These Clicky are the bunkers you are talking about? covered up by trees. Would love to know whats in them if anything anymore, maybe you should dig them out lol.
I can shed a little light on this picture.
The construction approximately 40mm to the right of the minus sign on the sliding scale was a powder magazine together with the one just above the word "infoterra".
These were mounded up on three sides and measured approximately 8ft square. There was around 5 - 6ft of headroom as I recall. The strange thing was that each magazine had double doors, when you opened one set there was another immediately behind it.
The doors opened onto the River Stour which is what you can just about see on the left hand side of the picture.
These magazines were used for storing bought-in powders, we used to use a lot of gunpowder and, in the earlier days, electric igniters although new stores were built later on elsewhere on site.
Above these about halfway up the sliding scale on the LHS are two more mounded enclosures, this was the "dump" where factory waste was burned off, the first one was for inert waste the upper one for live. The burns were a bit lively to say the least on occassion!
The magazines were blockwork built and rough rendered, they looked ancient but this end of the factory was not where Astra originated, and I believe they were added to the place in later years, if I were to hazard a guess I might say in the 1950's - but this WOULD be a guess.
I'm sorry to disappoint you lot but there is nothing in there. When the place was decontaminated these two places were absolutely gutted, the linings and floors were ripped out just as they needed to be.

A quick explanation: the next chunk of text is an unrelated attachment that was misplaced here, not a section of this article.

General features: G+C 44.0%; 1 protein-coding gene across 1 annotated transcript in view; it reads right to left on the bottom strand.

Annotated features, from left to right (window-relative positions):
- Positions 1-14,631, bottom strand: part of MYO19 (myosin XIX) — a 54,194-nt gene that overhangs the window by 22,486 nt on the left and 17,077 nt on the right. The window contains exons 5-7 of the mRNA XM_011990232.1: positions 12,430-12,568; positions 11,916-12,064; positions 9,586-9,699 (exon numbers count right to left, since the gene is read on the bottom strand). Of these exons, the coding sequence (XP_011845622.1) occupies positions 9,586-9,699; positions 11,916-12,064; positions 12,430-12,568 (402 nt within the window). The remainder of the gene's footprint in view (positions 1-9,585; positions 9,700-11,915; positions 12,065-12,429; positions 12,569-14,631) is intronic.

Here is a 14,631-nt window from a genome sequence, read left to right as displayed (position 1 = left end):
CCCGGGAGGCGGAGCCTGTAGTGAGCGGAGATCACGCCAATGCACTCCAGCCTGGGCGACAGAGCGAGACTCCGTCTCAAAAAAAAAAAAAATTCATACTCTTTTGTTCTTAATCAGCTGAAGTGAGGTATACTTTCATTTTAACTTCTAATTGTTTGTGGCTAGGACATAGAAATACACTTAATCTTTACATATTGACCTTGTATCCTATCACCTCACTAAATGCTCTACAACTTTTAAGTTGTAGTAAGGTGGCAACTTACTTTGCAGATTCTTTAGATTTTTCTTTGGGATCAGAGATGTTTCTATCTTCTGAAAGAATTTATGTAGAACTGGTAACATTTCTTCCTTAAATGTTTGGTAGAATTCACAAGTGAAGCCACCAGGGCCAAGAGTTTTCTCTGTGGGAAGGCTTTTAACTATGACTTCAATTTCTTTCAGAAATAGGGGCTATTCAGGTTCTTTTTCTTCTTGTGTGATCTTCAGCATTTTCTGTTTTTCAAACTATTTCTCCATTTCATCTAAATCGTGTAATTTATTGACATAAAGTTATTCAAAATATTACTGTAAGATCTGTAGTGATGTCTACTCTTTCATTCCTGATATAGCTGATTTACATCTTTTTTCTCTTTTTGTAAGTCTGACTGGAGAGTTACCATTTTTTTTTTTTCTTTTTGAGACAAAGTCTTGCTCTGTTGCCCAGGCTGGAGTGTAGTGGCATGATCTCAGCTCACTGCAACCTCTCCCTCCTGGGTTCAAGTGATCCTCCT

As an aside. The place was built on what was once a former re-settlement camp for dis-possessed aliens, i.e. Jews etc. at the outbreak of WW2. persons who were alien to the U.K. but who couldn't be re-patriated were accomodated there. It was also part of a larger collection of camps built to handle outgoing troops leaving England for France.
Included in these installations were magazines for ammunition, presumably destined for overseas conflict and awaiting despatch along with the unfortunate and incredibly brave young men assembled in these parts. I recall as a young lad working there, being sent across the river to conduct live firing tests deemed too dangerous for the tight confines of the site. In the course of doing so, one of the elders of the factory, a chap called Larry Oliver - very knowledgeable (I wish I had listened more to him!!!) told me about the wartime magazines and had me look around on the opposite banks for evidence of them, their location had been long lost and he was keen to establish whether or not they had been there.
There were some remains there, I couldn't say what they were though, as for the two gunpowder magazines - I understand on very good authority that owing to the way they were mounded some of the lazier chaps in the factory used to skive away from their duties and sunbathe on the roofs.